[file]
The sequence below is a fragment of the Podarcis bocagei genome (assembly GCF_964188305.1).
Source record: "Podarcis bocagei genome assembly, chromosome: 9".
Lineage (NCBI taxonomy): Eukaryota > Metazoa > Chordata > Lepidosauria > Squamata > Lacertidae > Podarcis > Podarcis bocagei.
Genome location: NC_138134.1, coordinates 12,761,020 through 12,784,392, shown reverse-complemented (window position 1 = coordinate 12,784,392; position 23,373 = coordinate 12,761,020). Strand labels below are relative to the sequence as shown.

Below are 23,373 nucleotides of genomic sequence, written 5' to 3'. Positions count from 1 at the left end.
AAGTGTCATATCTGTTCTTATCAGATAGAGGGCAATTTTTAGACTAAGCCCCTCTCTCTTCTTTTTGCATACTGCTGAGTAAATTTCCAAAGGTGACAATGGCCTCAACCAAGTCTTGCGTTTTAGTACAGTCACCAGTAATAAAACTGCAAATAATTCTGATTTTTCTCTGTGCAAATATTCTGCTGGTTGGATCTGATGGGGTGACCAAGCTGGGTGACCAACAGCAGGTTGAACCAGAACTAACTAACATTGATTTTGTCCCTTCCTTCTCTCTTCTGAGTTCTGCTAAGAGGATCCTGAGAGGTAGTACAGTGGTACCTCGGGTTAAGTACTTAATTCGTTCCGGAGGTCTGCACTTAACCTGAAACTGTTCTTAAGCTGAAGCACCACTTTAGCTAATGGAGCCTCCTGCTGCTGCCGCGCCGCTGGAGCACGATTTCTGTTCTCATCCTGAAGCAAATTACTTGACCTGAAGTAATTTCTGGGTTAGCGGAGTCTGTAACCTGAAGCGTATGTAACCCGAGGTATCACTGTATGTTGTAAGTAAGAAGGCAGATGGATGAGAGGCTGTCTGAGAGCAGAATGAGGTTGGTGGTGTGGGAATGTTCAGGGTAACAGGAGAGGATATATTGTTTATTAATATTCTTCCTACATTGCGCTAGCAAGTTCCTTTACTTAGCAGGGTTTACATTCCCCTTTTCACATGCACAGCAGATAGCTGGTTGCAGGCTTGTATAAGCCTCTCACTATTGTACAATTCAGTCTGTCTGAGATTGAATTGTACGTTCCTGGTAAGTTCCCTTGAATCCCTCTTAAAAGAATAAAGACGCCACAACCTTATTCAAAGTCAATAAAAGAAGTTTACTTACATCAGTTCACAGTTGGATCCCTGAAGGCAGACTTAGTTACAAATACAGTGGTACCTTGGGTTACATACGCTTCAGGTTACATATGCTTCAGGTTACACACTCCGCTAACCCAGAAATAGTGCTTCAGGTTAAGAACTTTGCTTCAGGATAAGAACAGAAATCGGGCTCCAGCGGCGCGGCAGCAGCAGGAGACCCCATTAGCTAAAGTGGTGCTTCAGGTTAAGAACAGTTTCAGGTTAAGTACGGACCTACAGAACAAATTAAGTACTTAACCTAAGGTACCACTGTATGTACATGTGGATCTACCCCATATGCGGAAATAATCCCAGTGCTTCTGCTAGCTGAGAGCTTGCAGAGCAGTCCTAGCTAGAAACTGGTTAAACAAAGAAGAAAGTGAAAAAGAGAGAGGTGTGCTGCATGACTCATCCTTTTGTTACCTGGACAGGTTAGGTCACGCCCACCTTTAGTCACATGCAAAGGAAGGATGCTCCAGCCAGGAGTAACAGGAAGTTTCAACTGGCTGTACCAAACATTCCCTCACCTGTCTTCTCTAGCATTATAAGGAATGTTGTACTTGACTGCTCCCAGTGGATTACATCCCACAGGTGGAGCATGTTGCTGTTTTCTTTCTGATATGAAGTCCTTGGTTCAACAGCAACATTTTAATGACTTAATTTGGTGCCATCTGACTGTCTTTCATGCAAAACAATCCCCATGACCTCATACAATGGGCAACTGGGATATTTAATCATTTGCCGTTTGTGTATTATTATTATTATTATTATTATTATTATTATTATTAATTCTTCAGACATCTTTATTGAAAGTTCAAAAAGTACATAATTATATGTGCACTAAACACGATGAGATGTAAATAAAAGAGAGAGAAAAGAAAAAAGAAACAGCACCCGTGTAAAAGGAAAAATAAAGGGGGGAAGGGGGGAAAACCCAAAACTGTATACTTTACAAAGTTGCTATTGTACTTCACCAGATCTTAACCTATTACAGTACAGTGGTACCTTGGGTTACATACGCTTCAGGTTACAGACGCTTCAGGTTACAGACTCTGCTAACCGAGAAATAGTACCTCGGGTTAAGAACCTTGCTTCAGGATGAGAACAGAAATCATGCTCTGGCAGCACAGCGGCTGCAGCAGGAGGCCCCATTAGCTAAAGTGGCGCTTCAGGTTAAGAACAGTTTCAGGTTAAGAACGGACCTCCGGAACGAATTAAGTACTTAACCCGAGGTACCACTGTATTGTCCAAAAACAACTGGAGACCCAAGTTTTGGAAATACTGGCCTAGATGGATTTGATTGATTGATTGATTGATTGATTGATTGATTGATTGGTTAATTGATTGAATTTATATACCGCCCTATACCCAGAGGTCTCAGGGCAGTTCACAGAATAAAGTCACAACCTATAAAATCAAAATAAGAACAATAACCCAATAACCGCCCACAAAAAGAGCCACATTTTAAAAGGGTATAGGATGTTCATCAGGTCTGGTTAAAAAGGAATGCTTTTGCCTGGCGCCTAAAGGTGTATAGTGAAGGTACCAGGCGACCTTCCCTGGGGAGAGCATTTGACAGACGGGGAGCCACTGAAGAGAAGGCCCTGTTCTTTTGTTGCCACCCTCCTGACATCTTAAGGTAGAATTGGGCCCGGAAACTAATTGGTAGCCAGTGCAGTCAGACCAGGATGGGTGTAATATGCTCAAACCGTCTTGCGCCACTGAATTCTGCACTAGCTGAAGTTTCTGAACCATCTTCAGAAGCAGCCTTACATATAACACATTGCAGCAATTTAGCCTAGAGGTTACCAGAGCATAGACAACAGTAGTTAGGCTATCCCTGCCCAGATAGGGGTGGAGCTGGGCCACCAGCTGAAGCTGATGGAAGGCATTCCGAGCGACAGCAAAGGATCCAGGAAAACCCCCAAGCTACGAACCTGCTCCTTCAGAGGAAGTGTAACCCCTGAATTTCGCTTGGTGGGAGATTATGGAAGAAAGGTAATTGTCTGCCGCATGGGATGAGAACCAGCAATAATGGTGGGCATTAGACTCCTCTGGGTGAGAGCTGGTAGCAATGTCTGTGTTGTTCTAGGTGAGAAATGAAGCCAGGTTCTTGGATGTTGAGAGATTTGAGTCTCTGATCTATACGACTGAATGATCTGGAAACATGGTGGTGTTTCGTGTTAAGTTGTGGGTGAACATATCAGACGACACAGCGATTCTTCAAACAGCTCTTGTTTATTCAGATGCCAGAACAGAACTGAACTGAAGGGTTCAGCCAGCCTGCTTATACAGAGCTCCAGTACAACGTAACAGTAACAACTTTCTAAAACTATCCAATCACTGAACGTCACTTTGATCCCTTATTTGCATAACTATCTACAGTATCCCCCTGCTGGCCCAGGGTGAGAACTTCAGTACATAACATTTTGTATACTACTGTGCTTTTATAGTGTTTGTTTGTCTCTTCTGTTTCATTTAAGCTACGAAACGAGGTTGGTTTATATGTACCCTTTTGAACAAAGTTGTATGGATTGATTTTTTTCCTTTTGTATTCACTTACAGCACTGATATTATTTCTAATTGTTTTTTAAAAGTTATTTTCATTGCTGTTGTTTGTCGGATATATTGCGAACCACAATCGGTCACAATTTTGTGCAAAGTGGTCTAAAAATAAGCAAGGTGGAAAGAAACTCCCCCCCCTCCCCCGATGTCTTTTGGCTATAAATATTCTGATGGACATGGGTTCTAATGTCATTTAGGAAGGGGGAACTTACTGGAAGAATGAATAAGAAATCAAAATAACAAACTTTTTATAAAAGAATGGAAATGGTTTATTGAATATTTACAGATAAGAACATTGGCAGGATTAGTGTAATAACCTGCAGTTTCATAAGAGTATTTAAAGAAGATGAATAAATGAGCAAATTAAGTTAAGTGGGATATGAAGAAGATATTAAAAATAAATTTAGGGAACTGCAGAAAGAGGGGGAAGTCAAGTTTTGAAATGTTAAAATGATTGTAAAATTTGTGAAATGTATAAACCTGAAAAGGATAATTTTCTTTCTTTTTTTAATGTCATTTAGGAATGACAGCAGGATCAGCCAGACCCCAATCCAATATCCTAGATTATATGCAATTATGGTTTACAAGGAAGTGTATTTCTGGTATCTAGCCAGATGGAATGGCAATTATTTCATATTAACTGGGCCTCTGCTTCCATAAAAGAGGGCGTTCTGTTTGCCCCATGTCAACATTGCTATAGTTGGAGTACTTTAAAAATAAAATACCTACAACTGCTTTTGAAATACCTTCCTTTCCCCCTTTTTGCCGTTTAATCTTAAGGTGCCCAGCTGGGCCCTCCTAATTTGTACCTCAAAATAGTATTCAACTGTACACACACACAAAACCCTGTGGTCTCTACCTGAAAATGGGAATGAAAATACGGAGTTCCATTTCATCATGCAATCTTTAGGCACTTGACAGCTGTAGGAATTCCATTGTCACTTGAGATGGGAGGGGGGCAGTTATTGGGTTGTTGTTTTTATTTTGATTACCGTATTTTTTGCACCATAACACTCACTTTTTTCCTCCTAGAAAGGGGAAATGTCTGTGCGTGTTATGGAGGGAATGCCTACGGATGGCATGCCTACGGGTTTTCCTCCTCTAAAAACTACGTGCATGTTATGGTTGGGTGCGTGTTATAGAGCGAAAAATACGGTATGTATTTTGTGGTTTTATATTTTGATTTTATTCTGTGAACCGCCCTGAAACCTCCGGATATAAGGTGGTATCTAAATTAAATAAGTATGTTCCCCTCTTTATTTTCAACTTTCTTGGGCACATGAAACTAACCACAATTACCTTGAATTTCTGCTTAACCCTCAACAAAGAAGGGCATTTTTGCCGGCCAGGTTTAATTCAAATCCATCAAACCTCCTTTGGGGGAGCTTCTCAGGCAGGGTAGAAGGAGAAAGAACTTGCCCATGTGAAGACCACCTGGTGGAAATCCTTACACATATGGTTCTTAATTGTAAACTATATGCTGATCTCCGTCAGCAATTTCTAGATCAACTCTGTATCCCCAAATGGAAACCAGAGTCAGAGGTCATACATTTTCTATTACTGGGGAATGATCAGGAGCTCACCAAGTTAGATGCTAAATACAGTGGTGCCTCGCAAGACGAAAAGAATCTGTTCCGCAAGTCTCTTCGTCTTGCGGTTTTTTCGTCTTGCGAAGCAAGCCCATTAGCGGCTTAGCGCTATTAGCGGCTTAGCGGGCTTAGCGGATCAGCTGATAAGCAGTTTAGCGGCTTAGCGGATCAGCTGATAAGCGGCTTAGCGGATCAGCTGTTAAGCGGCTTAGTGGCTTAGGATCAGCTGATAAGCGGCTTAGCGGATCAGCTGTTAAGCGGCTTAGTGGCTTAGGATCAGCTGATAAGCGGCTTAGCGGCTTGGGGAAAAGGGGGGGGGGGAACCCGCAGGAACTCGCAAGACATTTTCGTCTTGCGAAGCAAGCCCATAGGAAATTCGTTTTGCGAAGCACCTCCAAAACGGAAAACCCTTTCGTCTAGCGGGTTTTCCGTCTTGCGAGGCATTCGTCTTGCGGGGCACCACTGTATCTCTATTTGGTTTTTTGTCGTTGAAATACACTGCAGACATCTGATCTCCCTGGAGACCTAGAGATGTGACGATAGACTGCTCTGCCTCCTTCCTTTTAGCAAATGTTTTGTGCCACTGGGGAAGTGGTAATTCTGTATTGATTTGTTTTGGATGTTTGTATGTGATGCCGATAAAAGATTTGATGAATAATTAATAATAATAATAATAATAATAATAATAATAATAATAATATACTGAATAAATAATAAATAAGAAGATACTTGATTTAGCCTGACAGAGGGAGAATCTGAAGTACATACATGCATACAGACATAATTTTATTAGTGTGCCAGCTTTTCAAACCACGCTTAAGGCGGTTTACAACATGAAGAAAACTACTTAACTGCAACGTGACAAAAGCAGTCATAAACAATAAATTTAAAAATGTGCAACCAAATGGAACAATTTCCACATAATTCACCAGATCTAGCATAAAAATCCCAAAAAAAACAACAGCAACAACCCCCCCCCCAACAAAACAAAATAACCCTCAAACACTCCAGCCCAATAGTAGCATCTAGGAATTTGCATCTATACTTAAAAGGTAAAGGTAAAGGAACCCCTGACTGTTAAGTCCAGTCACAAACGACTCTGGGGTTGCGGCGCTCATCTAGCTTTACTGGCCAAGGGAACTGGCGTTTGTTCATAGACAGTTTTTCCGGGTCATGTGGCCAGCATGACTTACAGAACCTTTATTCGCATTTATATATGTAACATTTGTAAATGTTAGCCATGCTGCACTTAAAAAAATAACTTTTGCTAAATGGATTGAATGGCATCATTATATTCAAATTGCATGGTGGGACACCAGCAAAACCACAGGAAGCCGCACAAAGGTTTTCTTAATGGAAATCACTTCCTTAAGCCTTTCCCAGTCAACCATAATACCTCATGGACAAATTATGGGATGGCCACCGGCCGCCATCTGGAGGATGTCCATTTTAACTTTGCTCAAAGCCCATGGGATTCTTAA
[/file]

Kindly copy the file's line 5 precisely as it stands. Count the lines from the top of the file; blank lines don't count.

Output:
Below are 23,373 nucleotides of genomic sequence, written 5' to 3'. Positions count from 1 at the left end.